- Then there are the costs of running the program – I don’t know what they are, but they’re probably in the tens of millions to $100 million+ per year in Americans’ tax dollars.

Is it worth it? Let’s look at the benefits:

The DHS release says that since 2004, collecting fingerprints in the US-VISIT program has been used “to prevent the use of fraudulent documents, protect visitors from identity theft, and stop thousands of criminals and immigration violators from entering the country.” It gives no hard numbers, but it would have said “tens of thousands” if it was in that range, so let’s say it’s 10,000 violators they’ve caught. ($9.8 billion/10,000=$980,000) Each violator would have had to do almost a million dollars in damage for this security measure to be cost-effective. The average document fraudster, ID fraudster, and immigration violator does nothing near that much harm.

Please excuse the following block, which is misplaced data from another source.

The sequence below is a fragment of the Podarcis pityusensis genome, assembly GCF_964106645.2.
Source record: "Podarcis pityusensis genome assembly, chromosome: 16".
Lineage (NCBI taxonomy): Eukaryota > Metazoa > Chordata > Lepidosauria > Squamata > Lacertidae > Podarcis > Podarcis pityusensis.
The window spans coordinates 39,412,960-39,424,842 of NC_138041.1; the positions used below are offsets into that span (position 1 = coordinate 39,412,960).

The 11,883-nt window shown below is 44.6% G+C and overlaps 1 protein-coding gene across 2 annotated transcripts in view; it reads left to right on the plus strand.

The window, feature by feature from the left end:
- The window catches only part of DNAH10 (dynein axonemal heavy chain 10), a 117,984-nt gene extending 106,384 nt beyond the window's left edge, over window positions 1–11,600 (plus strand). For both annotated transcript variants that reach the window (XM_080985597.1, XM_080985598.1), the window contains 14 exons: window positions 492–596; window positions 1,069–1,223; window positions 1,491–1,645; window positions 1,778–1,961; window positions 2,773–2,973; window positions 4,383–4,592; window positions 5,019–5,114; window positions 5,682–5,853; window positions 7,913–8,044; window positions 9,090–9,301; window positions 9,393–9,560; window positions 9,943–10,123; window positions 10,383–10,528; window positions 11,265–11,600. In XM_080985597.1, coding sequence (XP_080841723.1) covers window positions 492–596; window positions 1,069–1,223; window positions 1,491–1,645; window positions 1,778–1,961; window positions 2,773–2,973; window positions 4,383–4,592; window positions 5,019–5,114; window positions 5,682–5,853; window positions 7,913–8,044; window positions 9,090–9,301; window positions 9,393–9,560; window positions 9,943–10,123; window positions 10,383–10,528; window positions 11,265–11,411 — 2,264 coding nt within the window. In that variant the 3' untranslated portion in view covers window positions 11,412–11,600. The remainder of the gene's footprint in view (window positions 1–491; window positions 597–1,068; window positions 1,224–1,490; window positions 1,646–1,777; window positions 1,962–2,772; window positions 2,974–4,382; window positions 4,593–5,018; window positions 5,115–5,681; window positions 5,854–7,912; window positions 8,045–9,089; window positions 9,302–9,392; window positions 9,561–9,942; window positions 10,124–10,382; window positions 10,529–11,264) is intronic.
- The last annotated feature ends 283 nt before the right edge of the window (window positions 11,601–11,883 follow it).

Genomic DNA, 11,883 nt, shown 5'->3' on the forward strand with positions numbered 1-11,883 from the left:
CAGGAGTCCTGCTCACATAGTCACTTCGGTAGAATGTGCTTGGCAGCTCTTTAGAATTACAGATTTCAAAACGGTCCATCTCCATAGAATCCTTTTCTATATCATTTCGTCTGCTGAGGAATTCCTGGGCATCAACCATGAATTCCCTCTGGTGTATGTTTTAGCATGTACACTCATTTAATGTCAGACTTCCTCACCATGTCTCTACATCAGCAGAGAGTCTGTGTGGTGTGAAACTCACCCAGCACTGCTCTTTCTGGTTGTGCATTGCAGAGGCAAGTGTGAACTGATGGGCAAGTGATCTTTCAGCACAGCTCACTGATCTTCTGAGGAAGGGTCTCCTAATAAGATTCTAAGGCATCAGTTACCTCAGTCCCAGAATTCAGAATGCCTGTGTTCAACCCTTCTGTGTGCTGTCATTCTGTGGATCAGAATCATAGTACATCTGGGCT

But perhaps the program prevented a single terrorist, or a small group of them, from entering the country, people who would have done $10 billion in damage. This could only be true if we knew in advance exactly which terrorists were coming into the country. But terrorists are fungible. A terrorist organization can select people to send to the U.S. that have no prior participation in terrorism, people who can pass through US-VISIT. With two exceptions, this is what Al Qaeda did for the 9/11 attacks – sent people without any history of terrorism.